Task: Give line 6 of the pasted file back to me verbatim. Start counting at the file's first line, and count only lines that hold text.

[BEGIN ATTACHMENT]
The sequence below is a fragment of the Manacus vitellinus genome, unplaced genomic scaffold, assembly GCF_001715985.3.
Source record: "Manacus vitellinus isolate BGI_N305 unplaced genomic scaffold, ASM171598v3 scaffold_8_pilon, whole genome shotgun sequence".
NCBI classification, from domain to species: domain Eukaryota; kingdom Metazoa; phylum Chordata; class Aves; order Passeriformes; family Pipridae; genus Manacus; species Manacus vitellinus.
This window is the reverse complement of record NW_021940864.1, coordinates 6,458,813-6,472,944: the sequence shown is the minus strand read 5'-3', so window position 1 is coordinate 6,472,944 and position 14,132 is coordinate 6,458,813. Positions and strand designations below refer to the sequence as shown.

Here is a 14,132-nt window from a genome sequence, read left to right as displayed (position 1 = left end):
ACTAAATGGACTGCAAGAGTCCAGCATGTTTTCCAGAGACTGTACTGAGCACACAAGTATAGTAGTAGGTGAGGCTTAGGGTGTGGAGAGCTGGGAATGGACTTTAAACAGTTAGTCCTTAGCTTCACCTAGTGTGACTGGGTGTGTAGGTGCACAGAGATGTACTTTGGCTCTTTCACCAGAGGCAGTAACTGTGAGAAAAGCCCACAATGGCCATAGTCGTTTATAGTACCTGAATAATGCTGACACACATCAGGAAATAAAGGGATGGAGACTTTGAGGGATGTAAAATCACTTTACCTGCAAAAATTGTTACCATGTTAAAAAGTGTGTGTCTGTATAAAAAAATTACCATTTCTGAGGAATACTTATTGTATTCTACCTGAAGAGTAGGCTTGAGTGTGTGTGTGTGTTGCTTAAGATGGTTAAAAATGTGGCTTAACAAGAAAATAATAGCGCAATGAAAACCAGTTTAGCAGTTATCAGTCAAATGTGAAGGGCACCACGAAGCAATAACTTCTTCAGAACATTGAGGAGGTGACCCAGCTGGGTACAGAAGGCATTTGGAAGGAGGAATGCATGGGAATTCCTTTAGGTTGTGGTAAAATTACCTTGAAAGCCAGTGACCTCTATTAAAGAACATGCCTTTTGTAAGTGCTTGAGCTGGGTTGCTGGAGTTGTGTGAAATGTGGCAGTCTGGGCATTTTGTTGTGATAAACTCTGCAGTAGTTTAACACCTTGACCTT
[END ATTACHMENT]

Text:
ACTAAATGGACTGCAAGAGTCCAGCATGTTTTCCAGAGACTGTACTGAGCACACAAGTATAGTAGTAGGTGAGGCTTAGGGTGTGGAGAGCTGGGAATGGACTTTAAACAGTTAGTCCTTAGCTTCACCTAGTGTGACTGGGTGTGTAGGTGCACAGAGATGTACTTTGGCTCTTTCACCAGAGGCAGTAACTGTGAGAAAAGCCCACAATGGCCATAGTCGTTTATAGTACCTGAATAATGCTGACACACATCAGGAAATAAAGGGATGGAGACTTTGAGGGATGTAAAATCACTTTACCTGCAAAAATTGTTACCATGTTAAAAAGTGTGTGTCTGTATAAAAAAATTACCATTTCTGAGGAATACTTATTGTATTCTACCTGAAGAGTAGGCTTGAGTGTGTGTGTGTGTTGCTTAAGATGGTTAAAAATGTGGCTTAACAAGAAAATAATAGCGCAATGAAAACCAGTTTAGCAGTTATCAGTCAAATGTGAAGGGCACCACGAAGCAATAACTTCTTCAGAACATTGAGGAGGTGACCCAGCTGGGTACAGAAGGCATTTGGAAGGAGGAATGCATGGGAATTCCTTTAGGTTGTGGTAAAATTACCTTGAAAGCCAGTGACCTCTATTAAAGAACATGCCTTTTGTAAGTGCTTGAGCTGGGTTGCTGGAGTTGTGTGAAATGTGGCAGTCTGGGCATTTTGTTGTGATAAACTCTGCAGTAGTTTAACACCTTGACCTT